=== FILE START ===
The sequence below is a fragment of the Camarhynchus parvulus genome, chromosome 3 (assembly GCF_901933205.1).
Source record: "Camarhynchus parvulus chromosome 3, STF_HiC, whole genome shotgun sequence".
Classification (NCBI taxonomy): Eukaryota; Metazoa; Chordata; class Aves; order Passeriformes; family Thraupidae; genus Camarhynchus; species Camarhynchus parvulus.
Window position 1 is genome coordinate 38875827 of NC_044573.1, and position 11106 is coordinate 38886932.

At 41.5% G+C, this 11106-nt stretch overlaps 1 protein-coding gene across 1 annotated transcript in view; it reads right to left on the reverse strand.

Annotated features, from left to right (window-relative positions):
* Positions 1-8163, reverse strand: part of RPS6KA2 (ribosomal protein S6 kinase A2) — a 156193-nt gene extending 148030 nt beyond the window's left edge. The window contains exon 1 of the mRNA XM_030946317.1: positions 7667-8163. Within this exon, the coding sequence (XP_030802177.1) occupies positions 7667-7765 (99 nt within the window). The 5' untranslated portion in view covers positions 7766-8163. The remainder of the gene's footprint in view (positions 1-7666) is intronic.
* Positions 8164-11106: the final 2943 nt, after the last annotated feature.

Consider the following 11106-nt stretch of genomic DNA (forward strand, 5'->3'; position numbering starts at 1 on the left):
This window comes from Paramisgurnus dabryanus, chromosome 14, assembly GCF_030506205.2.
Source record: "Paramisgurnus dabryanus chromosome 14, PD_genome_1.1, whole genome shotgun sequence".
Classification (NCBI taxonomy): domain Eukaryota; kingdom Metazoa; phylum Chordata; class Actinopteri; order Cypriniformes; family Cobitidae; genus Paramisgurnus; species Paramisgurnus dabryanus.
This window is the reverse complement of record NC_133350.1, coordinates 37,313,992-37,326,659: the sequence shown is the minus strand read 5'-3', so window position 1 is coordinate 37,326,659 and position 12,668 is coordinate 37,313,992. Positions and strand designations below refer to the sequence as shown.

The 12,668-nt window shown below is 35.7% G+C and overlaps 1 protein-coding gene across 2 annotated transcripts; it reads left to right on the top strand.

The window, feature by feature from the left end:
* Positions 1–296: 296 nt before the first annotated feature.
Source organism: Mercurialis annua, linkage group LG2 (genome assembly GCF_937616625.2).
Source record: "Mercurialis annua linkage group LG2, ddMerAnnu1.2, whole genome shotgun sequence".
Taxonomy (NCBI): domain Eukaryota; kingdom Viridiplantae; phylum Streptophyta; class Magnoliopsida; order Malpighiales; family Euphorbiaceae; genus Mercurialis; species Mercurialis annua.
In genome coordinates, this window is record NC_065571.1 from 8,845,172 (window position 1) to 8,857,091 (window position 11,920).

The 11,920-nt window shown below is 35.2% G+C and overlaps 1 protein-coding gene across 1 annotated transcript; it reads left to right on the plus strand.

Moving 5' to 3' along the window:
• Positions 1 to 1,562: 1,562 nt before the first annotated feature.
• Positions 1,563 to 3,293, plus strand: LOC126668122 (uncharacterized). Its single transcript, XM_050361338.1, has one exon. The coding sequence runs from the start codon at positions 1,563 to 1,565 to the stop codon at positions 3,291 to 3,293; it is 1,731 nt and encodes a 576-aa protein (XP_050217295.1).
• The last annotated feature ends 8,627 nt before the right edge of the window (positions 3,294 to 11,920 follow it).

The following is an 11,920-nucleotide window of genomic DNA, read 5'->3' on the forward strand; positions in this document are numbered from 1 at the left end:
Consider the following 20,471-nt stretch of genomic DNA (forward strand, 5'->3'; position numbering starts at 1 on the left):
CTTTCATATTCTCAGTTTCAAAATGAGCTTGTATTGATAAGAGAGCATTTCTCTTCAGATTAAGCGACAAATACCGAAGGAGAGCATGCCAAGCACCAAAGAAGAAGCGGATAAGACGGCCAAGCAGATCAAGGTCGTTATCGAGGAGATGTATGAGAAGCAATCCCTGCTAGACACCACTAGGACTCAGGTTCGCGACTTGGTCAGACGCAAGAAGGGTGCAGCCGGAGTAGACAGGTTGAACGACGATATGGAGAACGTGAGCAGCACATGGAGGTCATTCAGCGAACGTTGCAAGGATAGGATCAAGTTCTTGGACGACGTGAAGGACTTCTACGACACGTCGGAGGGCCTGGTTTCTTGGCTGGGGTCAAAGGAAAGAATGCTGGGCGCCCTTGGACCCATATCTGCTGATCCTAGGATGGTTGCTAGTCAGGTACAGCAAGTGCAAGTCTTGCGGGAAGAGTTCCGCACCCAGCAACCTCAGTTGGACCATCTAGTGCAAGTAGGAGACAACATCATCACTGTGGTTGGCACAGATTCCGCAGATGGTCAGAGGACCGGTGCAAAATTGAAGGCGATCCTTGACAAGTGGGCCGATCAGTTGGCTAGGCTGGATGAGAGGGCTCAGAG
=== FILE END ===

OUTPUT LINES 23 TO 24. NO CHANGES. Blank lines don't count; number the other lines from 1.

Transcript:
• Positions 1 to 1,562: 1,562 nt before the first annotated feature.
• Positions 1,563 to 3,293, plus strand: LOC126668122 (uncharacterized). Its single transcript, XM_050361338.1, has one exon. The coding sequence runs from the start codon at positions 1,563 to 1,565 to the stop codon at positions 3,291 to 3,293; it is 1,731 nt and encodes a 576-aa protein (XP_050217295.1).